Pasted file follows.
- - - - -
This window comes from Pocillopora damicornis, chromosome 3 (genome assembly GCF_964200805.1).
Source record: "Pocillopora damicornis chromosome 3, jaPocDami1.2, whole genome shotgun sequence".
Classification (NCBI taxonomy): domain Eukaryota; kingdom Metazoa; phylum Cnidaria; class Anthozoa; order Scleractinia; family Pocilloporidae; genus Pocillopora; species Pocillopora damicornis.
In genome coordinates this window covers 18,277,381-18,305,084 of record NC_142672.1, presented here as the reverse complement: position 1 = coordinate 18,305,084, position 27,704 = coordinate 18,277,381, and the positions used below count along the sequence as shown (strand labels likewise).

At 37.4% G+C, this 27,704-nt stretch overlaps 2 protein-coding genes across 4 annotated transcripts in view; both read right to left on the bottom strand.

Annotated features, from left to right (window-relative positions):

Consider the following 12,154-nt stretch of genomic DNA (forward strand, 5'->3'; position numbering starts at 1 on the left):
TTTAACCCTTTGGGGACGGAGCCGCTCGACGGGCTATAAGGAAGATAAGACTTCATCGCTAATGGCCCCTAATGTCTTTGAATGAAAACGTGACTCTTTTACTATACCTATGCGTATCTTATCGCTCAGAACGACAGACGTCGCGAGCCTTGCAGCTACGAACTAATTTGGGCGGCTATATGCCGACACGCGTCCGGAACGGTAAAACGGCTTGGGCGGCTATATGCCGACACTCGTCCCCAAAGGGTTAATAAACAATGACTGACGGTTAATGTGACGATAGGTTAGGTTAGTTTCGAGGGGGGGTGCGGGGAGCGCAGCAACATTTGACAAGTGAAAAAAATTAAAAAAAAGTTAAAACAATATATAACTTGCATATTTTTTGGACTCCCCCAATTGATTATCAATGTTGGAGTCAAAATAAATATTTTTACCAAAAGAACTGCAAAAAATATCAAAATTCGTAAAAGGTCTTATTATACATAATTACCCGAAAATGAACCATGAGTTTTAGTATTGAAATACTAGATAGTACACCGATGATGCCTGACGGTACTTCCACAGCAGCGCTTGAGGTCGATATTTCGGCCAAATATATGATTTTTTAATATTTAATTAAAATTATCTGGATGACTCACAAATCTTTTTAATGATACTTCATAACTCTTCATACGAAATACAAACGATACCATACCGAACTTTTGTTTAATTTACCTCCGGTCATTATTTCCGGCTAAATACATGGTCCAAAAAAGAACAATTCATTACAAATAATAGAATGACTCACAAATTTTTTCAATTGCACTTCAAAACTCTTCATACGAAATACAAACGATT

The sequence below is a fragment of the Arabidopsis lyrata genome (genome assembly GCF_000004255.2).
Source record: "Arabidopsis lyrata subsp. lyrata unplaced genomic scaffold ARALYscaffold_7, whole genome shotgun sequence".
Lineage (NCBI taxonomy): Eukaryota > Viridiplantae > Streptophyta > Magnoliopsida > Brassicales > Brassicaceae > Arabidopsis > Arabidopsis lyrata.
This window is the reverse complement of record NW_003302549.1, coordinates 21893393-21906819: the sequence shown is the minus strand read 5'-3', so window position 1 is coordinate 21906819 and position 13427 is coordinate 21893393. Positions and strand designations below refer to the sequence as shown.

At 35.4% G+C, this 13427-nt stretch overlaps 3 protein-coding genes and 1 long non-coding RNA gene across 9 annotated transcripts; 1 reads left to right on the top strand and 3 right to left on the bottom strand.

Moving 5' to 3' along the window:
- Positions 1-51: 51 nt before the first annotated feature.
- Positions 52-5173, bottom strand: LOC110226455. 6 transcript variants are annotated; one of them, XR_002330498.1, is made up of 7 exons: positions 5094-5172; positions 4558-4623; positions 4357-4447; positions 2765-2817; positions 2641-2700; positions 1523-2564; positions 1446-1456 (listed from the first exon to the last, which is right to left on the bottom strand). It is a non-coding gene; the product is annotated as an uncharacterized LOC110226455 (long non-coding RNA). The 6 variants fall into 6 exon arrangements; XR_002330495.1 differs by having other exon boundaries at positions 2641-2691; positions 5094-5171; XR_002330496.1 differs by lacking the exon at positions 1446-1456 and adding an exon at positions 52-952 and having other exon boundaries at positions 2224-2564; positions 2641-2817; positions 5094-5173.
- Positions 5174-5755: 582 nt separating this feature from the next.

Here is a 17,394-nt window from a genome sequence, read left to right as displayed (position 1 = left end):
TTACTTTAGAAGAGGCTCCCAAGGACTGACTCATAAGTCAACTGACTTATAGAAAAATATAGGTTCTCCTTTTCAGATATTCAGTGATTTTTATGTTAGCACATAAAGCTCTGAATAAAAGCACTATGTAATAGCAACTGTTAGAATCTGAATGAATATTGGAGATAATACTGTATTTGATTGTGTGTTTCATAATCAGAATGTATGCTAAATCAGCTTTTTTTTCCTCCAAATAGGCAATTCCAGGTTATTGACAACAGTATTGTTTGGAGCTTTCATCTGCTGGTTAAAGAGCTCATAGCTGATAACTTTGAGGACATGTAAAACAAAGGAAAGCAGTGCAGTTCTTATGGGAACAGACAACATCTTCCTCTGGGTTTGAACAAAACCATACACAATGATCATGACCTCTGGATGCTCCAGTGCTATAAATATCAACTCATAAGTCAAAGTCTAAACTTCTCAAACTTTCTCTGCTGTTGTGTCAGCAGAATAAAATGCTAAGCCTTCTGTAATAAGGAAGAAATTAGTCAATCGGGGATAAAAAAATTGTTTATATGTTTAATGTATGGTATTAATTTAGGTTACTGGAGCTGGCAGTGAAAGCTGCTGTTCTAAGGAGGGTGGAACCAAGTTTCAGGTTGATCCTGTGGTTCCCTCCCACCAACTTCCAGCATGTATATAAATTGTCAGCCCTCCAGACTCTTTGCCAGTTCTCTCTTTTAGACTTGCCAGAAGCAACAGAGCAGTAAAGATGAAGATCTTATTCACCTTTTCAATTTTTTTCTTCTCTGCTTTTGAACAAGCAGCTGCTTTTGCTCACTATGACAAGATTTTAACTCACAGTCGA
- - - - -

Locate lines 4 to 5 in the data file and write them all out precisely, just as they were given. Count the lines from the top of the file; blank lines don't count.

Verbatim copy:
In genome coordinates this window covers 18,277,381-18,305,084 of record NC_142672.1, presented here as the reverse complement: position 1 = coordinate 18,305,084, position 27,704 = coordinate 18,277,381, and the positions used below count along the sequence as shown (strand labels likewise).

At 37.4% G+C, this 27,704-nt stretch overlaps 2 protein-coding genes across 4 annotated transcripts in view; both read right to left on the bottom strand.